At the end of June in 2013, my husband Bob and I drove the winding Route 20 south to visit with Tim and Rachel Grant, owners of Stand Fast Farms in Forestville, NY. We met at the florist and greenhouse that Rachel worked at and started at the first of three locations.
The drive into the first field was a stunner! The 180 degree view from the dirt and gravel road revealed a gently sloping hill down into a tree and scrub line, where large wrapped bales of hay stood sentry. The bowl of the sky that day was clouded over with only the occasional patch of stunning blue showing through. During our tour, Tim and his son, Micah, shared the history and inspiration for Stand Fast Farms.
Tim read “Salad Bar Beef” by Joel Salatin in 2004 and knew instantly that he wanted to farm in a way that works with nature, by understanding and optimizing natural processes, and would do whatever he could to make it happen. From June 2005 to November 2006, Tim interned at Alderspring Ranch in May, ID for the Elzinga family. While there he learned first hand the practices he had read in Joel’s book.
In November 2006, when he returned to New York, he purchased twenty Black Angus cow-calf pairs from Ernie Maslach of Fredonia, NY. During this time, he met Rachel and their first date included going out to handle cows. She was smitten; they married the following November.
By January 2008, Stand Fast was doing well enough to start butchering and the beef is first sold to friends and family, and by that Summer, food co-ops begin to carry their beef.
Buffalo’s Lexington Co-op and Rochester’s Abundance use their beef in their in-house prepared foods. They also began to sell beef at the Westfield Farmer’s Market in Moore Park just off of Route 5 in Chautauqua County.
Micah was born February 2009. He beamed when I told him we share a birthday. He was so excited to share his cows with new people.
They purchased the Van Buren Road Farm in December of 2011. By May of 2013, the Grants had created a formal partnership with Cross-Fit Buffalo to provide beef shares on a monthly basis.
They have also sold beef to Bistro Europa – now known as The Black Sheep and other Buffalo restaurants. They love the people behind these establishments and are particularly fond of their creative dishing.
Their butchers are the Steven’s Brothers, located in Panama, NY. They have used Steven’s Bros. since 2008. After trying two other shops they decided to use Steven’s Bros exclusively and have been very satisfied with the quality of the work they do. The shop has five employees and kill less than 20 beef per week. They are not like the large slaughterhouses that have been exposed for terrible practices in handling of animals and meat. All of the employees at Steven’s Bros. are skilled and are held to a standard of excellence that is not possible in larger facilities.
Rachel Grant, “I felt at a loss to tell you what my part of all this is because I don’t have a very active roll right now. But here’s what I think it comes down to. I know I mentioned that I did NOT grow up in a farming family, so there was a big adjustment on both sides when we got married. I do try to help when I can, and Tim is always so patient in teaching this “city” girl how to do things on the farm (although I’m sure he’s sometimes cringing inside). The majority of what I do is in making sure he has good food and a peaceful place to come home to.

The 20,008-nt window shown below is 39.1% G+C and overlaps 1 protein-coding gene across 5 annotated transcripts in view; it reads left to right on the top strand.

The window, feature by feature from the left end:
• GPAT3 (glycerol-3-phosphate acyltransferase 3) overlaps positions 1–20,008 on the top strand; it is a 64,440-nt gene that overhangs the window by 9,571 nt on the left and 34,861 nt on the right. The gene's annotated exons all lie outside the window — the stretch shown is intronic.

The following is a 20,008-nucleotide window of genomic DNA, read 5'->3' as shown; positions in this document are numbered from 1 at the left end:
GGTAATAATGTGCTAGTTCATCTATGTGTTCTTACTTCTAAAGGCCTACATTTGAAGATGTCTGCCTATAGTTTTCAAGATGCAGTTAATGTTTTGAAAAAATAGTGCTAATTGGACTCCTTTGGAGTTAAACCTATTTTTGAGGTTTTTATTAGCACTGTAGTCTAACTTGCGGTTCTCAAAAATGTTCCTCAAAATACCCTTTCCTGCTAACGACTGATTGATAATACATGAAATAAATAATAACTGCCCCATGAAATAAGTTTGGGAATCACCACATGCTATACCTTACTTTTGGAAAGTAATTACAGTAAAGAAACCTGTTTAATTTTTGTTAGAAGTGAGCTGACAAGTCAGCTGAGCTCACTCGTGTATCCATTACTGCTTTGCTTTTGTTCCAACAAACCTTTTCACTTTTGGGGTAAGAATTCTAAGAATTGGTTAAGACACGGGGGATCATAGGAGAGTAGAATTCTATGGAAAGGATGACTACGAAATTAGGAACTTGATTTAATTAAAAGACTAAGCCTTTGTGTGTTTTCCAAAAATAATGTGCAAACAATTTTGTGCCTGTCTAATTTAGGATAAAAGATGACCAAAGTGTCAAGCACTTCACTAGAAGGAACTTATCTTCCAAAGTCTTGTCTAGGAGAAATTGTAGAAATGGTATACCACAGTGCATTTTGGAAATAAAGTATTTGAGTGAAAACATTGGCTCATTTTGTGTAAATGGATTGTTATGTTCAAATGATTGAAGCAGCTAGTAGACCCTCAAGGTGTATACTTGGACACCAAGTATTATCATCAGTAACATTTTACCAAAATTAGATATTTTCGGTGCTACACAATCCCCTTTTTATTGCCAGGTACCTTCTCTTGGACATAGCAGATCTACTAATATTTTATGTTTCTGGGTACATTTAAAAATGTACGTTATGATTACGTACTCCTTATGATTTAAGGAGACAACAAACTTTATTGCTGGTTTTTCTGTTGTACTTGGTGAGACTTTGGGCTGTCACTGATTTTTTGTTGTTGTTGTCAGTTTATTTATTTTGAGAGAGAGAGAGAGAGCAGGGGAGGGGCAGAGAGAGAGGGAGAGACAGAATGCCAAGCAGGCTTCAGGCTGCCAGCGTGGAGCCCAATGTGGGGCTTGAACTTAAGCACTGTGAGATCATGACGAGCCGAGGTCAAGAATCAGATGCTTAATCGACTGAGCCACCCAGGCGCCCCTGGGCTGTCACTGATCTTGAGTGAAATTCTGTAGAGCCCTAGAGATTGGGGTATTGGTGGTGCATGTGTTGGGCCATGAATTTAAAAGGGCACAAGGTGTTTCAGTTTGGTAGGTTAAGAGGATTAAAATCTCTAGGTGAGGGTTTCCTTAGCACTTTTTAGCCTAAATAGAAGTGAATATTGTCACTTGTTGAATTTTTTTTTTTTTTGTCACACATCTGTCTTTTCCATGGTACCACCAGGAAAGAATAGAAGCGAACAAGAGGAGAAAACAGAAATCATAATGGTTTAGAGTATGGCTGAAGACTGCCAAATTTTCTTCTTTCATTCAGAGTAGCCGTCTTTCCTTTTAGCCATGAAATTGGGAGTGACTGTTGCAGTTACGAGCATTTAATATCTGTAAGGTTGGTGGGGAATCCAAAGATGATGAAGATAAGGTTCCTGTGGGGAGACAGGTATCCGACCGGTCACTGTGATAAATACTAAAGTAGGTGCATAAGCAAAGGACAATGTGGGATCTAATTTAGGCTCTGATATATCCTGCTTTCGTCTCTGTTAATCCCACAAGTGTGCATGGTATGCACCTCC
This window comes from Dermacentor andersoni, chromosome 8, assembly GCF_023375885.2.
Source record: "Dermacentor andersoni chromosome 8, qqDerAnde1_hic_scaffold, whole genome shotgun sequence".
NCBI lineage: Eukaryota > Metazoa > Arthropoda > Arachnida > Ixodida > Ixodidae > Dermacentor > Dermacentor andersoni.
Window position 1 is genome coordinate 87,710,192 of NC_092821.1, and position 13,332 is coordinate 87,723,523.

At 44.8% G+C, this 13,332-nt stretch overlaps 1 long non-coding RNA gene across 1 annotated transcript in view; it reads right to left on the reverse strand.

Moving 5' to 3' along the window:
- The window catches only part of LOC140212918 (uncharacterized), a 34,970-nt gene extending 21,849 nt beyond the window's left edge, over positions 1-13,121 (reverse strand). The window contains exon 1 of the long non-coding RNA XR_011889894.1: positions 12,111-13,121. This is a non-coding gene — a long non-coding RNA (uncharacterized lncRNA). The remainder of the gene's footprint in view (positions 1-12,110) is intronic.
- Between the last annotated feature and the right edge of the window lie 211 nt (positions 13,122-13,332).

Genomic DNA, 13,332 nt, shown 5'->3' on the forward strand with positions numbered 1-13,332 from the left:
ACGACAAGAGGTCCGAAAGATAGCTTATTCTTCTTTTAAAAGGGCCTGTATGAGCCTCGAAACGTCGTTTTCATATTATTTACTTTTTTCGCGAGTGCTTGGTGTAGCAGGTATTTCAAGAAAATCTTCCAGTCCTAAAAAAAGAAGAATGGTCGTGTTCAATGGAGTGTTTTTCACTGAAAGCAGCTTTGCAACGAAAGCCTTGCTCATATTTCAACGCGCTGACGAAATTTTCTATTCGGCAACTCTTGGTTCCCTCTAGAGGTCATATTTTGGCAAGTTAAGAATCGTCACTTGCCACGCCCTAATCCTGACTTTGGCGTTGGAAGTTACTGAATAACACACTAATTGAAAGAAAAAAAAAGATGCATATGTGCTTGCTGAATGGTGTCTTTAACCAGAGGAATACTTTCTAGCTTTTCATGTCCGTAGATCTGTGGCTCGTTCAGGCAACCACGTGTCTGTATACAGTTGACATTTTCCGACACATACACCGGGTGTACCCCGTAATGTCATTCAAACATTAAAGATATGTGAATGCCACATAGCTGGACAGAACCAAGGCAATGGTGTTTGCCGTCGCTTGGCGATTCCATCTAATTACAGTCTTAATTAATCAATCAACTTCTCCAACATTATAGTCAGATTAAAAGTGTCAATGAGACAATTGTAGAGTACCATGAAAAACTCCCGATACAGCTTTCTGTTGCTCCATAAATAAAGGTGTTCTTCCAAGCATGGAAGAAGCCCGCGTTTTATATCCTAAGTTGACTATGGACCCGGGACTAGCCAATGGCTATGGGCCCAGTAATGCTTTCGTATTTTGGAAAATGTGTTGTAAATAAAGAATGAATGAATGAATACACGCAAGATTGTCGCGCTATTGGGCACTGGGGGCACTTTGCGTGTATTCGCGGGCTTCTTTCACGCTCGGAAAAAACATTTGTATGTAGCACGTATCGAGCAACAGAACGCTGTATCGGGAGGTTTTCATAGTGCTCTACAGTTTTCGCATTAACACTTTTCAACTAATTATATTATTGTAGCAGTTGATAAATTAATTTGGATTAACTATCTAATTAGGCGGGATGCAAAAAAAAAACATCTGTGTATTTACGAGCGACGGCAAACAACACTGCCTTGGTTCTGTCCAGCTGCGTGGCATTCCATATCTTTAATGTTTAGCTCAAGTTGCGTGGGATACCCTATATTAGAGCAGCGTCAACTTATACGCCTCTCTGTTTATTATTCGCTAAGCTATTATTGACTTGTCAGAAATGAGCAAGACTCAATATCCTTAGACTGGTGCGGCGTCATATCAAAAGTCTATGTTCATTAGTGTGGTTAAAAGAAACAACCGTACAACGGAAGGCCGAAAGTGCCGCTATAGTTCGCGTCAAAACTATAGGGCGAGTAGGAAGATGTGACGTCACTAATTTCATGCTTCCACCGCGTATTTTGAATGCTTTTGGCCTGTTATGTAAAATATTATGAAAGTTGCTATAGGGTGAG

His job can be physically and mentally draining at times and if I can’t take on the manual labor, I at least want to help him refuel, so to speak. Farming was never even on my radar…in fact, I am quoted as saying “I would never marry a farmer”. Never say never right? I looked at this as helping him achieve his dream, and over the last 5 years, it has become, and will continue to become, my dream as well. I know in the future my role will become greater, and there will come a day when I just can’t believe there was ever a time when I wasn’t farming.
Living on the farm will help that day come. I’ll take on more day to day chores. But for now, I’m working part time in a flower shop/greenhouse so Tim can focus his energies on the business, and I think that’s the best way I help.”
The Homestead Farm is an old dairy farm built by Asa Ellis, where three bulls and ten calves so far are housed.
At the time of the interview the house and the out buildings were being cleared and renovations were just beginning on the rustic barn and house. They are finishing interior work and it’s just gorgeous!
“We bought an abandoned dairy farm in December 2011. Our family’s heart longs to live on our land and complete the transformation of an abandoned farm into a thriving grass fed beef ranch.”
Ginny Carlberg of Cornell Cooperative Extension of Chautauqua County coordinates with the Grant family to recycle all of the farm’s plastic baling, saving space, time, and the environment.
Tim feed us the most amazing burgers at his home and while we chatted about food systems and what being a SOLEarian meant, he shared this: A Farmer must be many things at once but that at the heart of it all, “business success begins with balancing your checkbook”, with prioritization being essential. Doing what needs be done NOW and not compromising one’s values. When he gives his word, he does what he says. To be a responsible and trustworthy person while being a “steward of nature”.
Bob and I were intensely impressed by this family’s commitment to be true to their word and to their work, even when the path was harder. If you ever have the opportunity to meet them and to eat their food, do so. They are truly extraordinary human beings.